The usual Tory mantra is something along the lines of “The British people are sick and tired and want us to get on with it[blah]”. Whereas the reality is the only “British people” they care about are the landed gentry, aristocracy and super rich business people they represent.

    Personally I’m sick and tired of /them/ and want a general election, which gets them out of office and reverse the Brexit farce. And Brexit has been an embarrassing farce from the start – the idea to leave the EU, Cameron’s political gamble, but with no actual plan of how to actually do it, followed by a few more years of dithering, frantic finger pointing, blame shifting and back stabbing. And now in 2019 – after watching May’s premiership get it badly wrong, we now have “the clown” who can probably do no wrong. The years of dithering and nothingness now almost give Johnson the clear mandate for the “no deal” exit, from which he can walk away unscathed. As with Cameron, these people are happily gambling with others livelihoods and well being, because they can afford to.

    Welcome to the fabled world of 99% of the wealth being controlled by that 1%… while 99% of population share the remaining 1% of it.


  8. I’ve just tried it out. (I’m a total noob about how to install packages from outside of it’s repos)…
    I think I’m falling in love…


  9. There is the anti-capitalist left and the not-so-anticapitalist left, the left of confusion and parliamentary marketing for anything that is “moving”. I believe the position of not joining the EU is very different from the one wanting to leave it. That other left seems to have missed the boat of having a serious and complete proposal as to not joining a “common market”. The European Economic Community seems to have been just that, a common market where the largest corporations in each sector can have it all and the lesser ones would vanish. And this is what happened, the wealth was concentrated in the centers of the large multinationals’ bases, and the political power followed suit. In some cases in the EU there was a tremd of the reverse, where the concentration of political powers rolled a red carpet for their own corporations to roll all over the competition.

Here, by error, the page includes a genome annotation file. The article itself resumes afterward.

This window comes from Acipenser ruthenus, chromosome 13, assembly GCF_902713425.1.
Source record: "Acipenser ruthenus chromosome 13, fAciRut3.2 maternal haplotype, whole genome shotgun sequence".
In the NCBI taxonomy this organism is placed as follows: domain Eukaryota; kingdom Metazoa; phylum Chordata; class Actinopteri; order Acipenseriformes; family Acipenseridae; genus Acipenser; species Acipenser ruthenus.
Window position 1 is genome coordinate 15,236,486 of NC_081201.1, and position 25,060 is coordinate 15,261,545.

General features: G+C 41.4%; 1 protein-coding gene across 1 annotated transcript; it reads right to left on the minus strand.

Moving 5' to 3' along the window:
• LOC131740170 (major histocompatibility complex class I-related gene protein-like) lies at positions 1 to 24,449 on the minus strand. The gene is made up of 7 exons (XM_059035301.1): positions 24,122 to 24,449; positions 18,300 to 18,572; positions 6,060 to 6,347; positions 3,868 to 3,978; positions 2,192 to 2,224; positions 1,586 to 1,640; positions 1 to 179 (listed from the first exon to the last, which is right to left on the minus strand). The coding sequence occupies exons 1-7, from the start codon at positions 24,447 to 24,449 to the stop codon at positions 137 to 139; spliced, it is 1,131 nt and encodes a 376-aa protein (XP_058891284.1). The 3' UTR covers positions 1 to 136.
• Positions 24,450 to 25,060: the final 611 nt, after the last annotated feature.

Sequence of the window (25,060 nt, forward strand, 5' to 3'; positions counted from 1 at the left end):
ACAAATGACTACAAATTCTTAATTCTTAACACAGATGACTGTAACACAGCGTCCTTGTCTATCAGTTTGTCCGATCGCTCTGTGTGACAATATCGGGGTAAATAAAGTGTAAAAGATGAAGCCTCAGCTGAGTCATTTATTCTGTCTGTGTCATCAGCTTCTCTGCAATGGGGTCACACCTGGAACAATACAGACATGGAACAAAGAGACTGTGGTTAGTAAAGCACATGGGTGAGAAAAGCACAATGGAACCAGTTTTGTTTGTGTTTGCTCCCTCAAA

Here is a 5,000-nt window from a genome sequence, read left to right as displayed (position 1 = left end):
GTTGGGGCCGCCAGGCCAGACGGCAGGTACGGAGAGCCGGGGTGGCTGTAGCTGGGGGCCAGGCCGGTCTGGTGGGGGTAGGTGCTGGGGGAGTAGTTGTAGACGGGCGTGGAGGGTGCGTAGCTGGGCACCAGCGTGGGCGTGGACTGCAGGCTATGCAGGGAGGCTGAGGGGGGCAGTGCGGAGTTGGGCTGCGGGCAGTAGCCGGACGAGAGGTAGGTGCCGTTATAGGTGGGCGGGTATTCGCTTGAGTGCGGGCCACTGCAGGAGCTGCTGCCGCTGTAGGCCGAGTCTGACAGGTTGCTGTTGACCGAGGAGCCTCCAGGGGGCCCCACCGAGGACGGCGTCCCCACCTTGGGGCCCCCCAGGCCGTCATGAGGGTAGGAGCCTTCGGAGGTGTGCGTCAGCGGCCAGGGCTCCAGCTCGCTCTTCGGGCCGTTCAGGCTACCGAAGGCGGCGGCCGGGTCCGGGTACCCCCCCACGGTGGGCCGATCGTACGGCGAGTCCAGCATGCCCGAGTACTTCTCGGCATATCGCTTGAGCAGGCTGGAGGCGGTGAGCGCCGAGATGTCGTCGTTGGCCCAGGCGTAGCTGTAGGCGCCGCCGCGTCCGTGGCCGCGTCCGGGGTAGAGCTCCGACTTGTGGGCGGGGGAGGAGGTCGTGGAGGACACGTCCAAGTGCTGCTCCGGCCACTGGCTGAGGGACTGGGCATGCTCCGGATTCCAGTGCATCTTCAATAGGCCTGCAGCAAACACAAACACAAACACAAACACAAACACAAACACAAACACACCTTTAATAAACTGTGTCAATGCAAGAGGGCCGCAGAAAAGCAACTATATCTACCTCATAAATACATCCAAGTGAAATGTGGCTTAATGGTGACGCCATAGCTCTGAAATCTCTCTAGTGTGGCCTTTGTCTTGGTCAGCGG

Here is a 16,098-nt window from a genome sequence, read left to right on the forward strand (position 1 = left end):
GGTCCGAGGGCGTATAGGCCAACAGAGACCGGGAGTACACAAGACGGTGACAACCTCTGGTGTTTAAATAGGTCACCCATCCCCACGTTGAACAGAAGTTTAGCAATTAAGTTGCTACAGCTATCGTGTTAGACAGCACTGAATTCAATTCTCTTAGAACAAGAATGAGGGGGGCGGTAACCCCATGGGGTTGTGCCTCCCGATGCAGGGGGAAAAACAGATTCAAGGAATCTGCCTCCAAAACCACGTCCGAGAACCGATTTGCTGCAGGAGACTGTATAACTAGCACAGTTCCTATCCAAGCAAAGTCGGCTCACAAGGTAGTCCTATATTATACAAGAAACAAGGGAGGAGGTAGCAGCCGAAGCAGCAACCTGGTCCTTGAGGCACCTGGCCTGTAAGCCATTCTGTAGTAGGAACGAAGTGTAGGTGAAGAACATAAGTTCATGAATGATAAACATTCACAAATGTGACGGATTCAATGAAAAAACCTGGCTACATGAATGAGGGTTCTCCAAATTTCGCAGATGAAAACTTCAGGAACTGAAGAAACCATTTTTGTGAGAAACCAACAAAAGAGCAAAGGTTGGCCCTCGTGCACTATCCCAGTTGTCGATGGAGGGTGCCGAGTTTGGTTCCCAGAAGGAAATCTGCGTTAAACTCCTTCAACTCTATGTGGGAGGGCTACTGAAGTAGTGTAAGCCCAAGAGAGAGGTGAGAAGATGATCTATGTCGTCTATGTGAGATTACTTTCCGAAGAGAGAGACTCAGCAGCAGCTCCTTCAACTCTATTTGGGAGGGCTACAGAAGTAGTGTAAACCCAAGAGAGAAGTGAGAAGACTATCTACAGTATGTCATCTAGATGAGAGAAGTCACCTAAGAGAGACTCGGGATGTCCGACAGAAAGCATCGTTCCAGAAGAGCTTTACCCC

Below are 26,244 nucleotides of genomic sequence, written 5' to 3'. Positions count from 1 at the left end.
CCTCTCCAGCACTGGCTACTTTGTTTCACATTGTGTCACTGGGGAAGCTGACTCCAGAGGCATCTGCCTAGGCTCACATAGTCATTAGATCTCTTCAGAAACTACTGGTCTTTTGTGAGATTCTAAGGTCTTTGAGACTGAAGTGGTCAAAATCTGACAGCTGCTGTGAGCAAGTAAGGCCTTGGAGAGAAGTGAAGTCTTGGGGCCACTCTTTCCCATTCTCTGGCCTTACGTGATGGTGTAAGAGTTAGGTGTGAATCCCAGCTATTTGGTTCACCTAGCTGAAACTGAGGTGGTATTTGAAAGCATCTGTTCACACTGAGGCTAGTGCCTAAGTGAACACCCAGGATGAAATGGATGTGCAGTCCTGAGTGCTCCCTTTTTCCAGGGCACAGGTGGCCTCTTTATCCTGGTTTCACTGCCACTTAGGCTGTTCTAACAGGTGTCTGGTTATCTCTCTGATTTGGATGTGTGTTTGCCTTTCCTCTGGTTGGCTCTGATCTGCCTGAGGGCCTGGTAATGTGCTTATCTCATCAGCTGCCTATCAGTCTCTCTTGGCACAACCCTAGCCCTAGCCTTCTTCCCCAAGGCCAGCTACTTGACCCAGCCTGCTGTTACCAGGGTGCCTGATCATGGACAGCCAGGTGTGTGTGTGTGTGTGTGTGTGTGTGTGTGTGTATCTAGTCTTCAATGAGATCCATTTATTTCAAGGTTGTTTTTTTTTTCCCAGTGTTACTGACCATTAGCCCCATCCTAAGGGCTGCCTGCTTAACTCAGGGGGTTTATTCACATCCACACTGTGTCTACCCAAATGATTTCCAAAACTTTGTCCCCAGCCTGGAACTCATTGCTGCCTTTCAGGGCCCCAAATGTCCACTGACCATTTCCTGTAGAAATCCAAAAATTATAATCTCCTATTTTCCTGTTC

The longer this carnival lasts the more of centralization and its ill effects we will see. The UK is a special case where some may have fallen victims of their own myths and rhetoric. On one side being cautious and not joining the Euro, being able to control their local economy, maybe speculating on the long term failure of the Euro, lost both in competition and in currency gamble.

    My point is that this brexit/no-brexit/deal-nodeal crisis is what the sharks need as an excuse to prey on the privileges, rights, and common/public gains of the masses. And this they will do despite of the final outcome. Thatcher’s dream will finally materialize and complete itself. And this leftleave instead of focusing on the attempt to attack the welfare state, the labor laws, and the public lands and resources, is speculating yet again on the membership status of their “empire”. It costs to keep an empire going and the cost must be transferred to the historic losers of the economic system.